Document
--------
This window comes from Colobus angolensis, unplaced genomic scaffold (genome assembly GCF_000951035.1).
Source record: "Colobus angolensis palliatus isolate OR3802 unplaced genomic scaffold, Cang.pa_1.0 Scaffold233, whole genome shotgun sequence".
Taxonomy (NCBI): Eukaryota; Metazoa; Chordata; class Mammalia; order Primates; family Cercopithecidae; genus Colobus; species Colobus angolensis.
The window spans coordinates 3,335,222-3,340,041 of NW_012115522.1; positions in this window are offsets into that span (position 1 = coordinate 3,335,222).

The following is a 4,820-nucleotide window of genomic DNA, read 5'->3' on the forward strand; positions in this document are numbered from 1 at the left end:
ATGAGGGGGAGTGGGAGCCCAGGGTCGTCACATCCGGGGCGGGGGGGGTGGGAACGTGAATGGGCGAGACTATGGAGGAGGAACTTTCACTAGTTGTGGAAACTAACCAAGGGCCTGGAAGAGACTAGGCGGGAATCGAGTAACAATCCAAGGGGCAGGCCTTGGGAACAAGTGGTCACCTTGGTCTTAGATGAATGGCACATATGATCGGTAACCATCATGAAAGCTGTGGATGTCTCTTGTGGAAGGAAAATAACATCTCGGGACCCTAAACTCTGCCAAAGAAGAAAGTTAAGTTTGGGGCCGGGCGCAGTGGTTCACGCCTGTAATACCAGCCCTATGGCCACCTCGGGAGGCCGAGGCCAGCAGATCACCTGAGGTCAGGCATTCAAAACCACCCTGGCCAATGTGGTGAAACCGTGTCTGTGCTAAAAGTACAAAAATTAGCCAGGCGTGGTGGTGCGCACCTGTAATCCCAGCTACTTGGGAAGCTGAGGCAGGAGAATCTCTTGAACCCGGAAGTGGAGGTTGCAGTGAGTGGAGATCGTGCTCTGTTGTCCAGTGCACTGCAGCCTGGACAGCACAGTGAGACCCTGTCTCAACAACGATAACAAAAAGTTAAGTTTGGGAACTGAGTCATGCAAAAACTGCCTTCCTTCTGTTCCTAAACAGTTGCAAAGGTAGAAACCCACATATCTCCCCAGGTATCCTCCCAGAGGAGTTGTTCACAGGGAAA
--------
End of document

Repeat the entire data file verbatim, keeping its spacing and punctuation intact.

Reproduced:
This window comes from Colobus angolensis, unplaced genomic scaffold (genome assembly GCF_000951035.1).
Source record: "Colobus angolensis palliatus isolate OR3802 unplaced genomic scaffold, Cang.pa_1.0 Scaffold233, whole genome shotgun sequence".
Taxonomy (NCBI): Eukaryota; Metazoa; Chordata; class Mammalia; order Primates; family Cercopithecidae; genus Colobus; species Colobus angolensis.
The window spans coordinates 3,335,222-3,340,041 of NW_012115522.1; positions in this window are offsets into that span (position 1 = coordinate 3,335,222).

The following is a 4,820-nucleotide window of genomic DNA, read 5'->3' on the forward strand; positions in this document are numbered from 1 at the left end:
ATGAGGGGGAGTGGGAGCCCAGGGTCGTCACATCCGGGGCGGGGGGGGTGGGAACGTGAATGGGCGAGACTATGGAGGAGGAACTTTCACTAGTTGTGGAAACTAACCAAGGGCCTGGAAGAGACTAGGCGGGAATCGAGTAACAATCCAAGGGGCAGGCCTTGGGAACAAGTGGTCACCTTGGTCTTAGATGAATGGCACATATGATCGGTAACCATCATGAAAGCTGTGGATGTCTCTTGTGGAAGGAAAATAACATCTCGGGACCCTAAACTCTGCCAAAGAAGAAAGTTAAGTTTGGGGCCGGGCGCAGTGGTTCACGCCTGTAATACCAGCCCTATGGCCACCTCGGGAGGCCGAGGCCAGCAGATCACCTGAGGTCAGGCATTCAAAACCACCCTGGCCAATGTGGTGAAACCGTGTCTGTGCTAAAAGTACAAAAATTAGCCAGGCGTGGTGGTGCGCACCTGTAATCCCAGCTACTTGGGAAGCTGAGGCAGGAGAATCTCTTGAACCCGGAAGTGGAGGTTGCAGTGAGTGGAGATCGTGCTCTGTTGTCCAGTGCACTGCAGCCTGGACAGCACAGTGAGACCCTGTCTCAACAACGATAACAAAAAGTTAAGTTTGGGAACTGAGTCATGCAAAAACTGCCTTCCTTCTGTTCCTAAACAGTTGCAAAGGTAGAAACCCACATATCTCCCCAGGTATCCTCCCAGAGGAGTTGTTCACAGGGAAA